Happy National Poetry Month Everyone!
There is no better way to honor this month and continue our journey of showing versus telling than through the eyes of wonderful poets. Here to share her personal experiences and expertise is Amy Losak. I am so excited to feature her unique and special publishing journey.
H IS FOR HAIKU
I’ve learned that with picture books, the best creative approach is to “show” more than “tell,” and to leave enough “white space” for the illustrator to complete the story.
In many ways, it’s the same with haiku poetry.
Haiku is the briefest form of poetry, yet arguably the most expansive. It’s delightfully challenging to write, and it takes study, practice, and revision. A lot has to be “packed” into few words, to allow the reader to enter the poem as creative collaborators, and “complete” it. Each word matters.
Sydell Rosenberg’s haiku for children do just this. I view them as stories in miniature –“word-pictures” – so young readers can fill in the ideas and images presented in the words with their own imaginations. And Sawsan Chalabi, the illustrator for H IS FOR HAIKU, also had plenty of room to “play” with these piquant poetic texts. Take note of her approach, which complements the words with visual wit, energy, and joy!
Take this award-winning haiku for example (it was first published in 1968, I believe!):
So pale – it hardly sat
on the outstretched branch
of the winter night.
Over the years, “So pale” has become one of my favorites. It’s tranquil and mysterious – maybe even majestic. This haiku conjures not just a picture of almost other-worldly repose, but a feeling, I hope, of serenity.
What is “it,” exactly? Ah ha – that’s the whole point. Sawsan’s sweet illustration depicts a friendly-faced moon, which is perfect. But “it” could be anything the reader wants to place on that “outstretched” (arm-like?) branch. Could “it” be an owl or another bird – or a squirrel? A cat? Snow? Raindrops? A child? “It” could be any or all these things – and more. There are no limits. There are no wrong answers!
Another old haiku I’ve loved for a long time is:
the cat sits in the fur ring
of his tail, and dreams.
This poem captures a moment in time and place. What has happened earlier to tucker out this sleeping kitty? What “adventures” did he have? Was he gallivanting around outdoors? Or was he inside, observing life through a window from a comfy couch cushion (like our amber-eyed, new young cat, Winnie)? Is he dreaming about his busy day’s antics? What will he do when he awakes? Will his adventures continue? What will they be like?
And is he content? He must be, tucked within the safety of his tail. Indeed, note that “fur ring” rhymes with “purring” – this is a deliberate word choice.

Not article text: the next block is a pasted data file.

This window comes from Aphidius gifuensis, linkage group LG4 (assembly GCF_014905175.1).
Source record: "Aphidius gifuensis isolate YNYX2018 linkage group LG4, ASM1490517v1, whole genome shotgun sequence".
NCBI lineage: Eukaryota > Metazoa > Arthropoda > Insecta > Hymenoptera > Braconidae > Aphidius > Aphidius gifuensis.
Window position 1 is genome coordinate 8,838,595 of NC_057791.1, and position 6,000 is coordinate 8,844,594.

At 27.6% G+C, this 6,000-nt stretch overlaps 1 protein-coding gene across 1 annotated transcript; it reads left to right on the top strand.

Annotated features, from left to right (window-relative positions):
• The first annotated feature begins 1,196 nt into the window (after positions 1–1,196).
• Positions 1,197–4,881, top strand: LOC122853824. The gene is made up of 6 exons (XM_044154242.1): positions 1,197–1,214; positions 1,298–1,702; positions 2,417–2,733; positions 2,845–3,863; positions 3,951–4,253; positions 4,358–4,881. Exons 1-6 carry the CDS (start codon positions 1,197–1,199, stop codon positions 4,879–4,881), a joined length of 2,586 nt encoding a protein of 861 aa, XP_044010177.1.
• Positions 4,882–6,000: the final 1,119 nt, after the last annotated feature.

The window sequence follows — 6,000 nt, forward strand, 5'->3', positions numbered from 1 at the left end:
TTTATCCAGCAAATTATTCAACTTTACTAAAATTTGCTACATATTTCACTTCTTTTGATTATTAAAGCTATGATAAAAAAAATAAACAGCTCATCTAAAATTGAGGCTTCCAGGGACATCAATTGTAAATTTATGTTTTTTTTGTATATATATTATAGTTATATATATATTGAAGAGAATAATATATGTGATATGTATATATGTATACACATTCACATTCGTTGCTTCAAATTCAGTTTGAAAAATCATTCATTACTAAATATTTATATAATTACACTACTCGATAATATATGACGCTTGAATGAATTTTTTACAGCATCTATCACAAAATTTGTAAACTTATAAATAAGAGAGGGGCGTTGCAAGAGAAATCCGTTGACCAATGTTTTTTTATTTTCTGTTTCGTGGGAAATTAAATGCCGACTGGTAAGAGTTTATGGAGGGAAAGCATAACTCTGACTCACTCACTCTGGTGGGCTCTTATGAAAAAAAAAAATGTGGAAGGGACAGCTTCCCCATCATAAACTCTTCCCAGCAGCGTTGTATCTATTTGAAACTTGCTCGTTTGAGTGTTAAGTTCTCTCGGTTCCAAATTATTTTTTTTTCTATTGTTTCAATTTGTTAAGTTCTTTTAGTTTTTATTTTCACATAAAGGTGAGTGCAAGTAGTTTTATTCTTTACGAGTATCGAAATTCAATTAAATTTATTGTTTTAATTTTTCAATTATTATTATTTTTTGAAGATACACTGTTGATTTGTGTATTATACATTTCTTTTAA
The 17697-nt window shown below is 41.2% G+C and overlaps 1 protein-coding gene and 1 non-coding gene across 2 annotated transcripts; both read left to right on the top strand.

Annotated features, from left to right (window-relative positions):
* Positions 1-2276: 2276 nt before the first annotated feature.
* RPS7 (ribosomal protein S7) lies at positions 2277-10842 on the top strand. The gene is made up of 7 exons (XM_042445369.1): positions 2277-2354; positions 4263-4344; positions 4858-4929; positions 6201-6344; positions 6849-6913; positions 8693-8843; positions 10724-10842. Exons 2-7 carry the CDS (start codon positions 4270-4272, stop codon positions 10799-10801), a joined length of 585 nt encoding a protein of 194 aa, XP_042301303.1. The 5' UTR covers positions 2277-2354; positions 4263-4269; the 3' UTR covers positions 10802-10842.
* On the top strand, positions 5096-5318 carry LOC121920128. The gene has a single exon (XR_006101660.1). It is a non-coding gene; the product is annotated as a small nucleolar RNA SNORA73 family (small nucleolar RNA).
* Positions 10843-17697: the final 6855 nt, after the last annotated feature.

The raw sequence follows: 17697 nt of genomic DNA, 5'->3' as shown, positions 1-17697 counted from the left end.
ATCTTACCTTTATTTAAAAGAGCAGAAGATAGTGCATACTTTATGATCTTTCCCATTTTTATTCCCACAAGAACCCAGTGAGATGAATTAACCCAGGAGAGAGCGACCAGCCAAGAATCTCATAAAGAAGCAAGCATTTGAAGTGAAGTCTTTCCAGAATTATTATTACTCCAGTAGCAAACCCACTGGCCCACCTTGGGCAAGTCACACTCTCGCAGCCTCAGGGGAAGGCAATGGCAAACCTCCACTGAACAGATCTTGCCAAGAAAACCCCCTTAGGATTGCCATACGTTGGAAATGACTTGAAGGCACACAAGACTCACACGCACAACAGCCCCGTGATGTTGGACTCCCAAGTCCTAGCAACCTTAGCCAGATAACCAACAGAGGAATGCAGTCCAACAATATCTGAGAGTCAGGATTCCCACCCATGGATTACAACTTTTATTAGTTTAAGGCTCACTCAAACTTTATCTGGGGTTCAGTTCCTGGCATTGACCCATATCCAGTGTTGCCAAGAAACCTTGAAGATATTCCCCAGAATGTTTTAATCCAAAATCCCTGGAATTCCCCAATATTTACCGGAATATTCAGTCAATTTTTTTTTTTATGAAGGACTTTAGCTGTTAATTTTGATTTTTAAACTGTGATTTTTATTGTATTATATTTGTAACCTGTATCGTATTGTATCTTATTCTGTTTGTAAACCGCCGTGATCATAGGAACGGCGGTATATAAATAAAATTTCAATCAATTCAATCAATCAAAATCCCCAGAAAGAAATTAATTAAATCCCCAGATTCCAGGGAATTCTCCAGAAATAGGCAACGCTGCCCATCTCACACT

There’s a complete story in this poetic “snapshot” … and it’s one in which readers can have fun figuring out what comes before – and also after. They can make this small moment big!
Syd was a charter member of the Haiku Society of America in 1968 in New York City, and also a teacher. I think she determined pretty early in her haiku writing career that some of her poems would appeal to kids. The language she used is simple but striking (a hallmark of haiku). Her poems are designed to build small worlds for kids to revel in, and they build vocabulary, as well.
My journey to publish mom’s old manuscript (some of which I edited) has been a long and nonlinear one, marked by delays, deviations (some delightful, but others painful), and distractions. She died suddenly in 1996. Her writings had been well-anthologized, and she had a number of accomplishments to be proud of. But her dream to publish a kids’ book – despite several submission attempts – went unfulfilled.
But once I got my act in gear, around 2015, the path to publication was relatively quick! I signed with Penny Candy Books in the latter half of 2016, and H IS FOR HAIKU was released on April 10, 2018 (National Poetry Month).
Along the way, I started to better understand Syd’s restless, and at the same time mindful, approach to life and its daily, sometimes unpredictable, small adventures. When my mom was alive, sadly, I took a lot of her mindset for granted. But I and her loved ones always knew how much her literary life meant to her.
I now write and publish my own short poems – mom’s legacy (and other poets, as well), has conferred this gift. This makes me happy, of course, but it’s the process that is most important. I consider myself an eternal beginner. I always seem to be in a rush, and I’m continually distracted. I am still learning to slow down and linger over little slices of life, so I can enjoy and celebrate them. Each “life-slice” is evanescent and unique. Too quickly, it’s gone forever. There can be magic in those moments, if only we take the time and discipline to notice.
This is the lesson I’ve learned from my mom, and I hope it shines through in H IS FOR HAIKU.
pastel pond …
the iris of her eyes
staring back at me
If you would like to get in touch with Amy:
Linked In: https://www.linkedin.com/in/amy-losak-836b686
By Amy Losak; Publication Credits: Read, Learn and be Happy blog, April 17, 2017; They Gave Us Life: Celebrating Mothers, Fathers & Others in Haiku, anthology edited by Robert Epstein, 2017